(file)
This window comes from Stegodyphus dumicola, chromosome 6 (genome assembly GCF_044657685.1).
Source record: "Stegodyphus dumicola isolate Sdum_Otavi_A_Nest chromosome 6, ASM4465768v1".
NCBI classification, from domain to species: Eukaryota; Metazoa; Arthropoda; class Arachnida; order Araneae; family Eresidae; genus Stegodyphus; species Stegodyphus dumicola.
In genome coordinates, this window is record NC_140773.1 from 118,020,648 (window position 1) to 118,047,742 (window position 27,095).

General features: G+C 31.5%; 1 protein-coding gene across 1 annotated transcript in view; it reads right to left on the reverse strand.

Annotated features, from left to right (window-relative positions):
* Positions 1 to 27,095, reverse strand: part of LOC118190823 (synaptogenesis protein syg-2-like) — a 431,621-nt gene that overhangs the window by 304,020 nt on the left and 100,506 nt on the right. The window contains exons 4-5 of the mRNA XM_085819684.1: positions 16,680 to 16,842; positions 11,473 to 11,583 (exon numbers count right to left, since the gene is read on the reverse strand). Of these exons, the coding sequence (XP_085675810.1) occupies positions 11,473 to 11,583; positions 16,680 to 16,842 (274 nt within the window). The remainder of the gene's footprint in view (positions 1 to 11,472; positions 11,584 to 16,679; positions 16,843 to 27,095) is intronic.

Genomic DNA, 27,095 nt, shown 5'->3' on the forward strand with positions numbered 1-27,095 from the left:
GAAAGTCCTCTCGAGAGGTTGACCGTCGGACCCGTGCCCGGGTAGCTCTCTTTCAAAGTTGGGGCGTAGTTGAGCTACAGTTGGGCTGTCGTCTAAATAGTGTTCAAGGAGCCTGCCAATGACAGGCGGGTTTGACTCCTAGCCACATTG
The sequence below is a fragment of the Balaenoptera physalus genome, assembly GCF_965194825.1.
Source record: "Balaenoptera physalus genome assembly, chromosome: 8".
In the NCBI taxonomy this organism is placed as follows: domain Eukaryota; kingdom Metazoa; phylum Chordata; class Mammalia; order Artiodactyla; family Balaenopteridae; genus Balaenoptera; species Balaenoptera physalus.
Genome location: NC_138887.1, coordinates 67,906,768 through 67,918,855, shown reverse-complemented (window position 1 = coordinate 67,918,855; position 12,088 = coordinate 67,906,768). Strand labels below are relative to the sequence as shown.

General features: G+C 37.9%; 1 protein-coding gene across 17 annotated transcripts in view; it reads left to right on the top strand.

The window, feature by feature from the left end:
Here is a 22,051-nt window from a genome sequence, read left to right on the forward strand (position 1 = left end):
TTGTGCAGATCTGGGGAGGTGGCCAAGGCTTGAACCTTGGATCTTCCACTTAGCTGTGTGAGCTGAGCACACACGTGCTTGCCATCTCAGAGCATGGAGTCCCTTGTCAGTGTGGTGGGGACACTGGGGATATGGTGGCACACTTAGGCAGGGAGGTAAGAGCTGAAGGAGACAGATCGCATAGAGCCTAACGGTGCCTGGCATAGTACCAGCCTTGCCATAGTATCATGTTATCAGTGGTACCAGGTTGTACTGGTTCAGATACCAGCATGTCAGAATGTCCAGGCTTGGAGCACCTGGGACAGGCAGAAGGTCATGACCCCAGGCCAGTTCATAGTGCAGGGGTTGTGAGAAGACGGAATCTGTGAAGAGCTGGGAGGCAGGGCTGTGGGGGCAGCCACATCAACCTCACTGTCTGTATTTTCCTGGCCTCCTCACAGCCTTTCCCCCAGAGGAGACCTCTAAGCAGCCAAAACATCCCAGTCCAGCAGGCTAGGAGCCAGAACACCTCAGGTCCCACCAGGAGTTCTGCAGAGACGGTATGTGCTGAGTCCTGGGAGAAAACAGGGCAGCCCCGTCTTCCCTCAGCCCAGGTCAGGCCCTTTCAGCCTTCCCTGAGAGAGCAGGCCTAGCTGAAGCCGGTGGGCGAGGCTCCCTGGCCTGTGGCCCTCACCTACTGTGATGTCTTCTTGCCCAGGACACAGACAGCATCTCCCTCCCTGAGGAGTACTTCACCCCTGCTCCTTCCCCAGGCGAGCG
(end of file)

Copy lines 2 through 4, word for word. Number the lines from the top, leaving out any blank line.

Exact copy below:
Source record: "Stegodyphus dumicola isolate Sdum_Otavi_A_Nest chromosome 6, ASM4465768v1".
NCBI classification, from domain to species: Eukaryota; Metazoa; Arthropoda; class Arachnida; order Araneae; family Eresidae; genus Stegodyphus; species Stegodyphus dumicola.
In genome coordinates, this window is record NC_140773.1 from 118,020,648 (window position 1) to 118,047,742 (window position 27,095).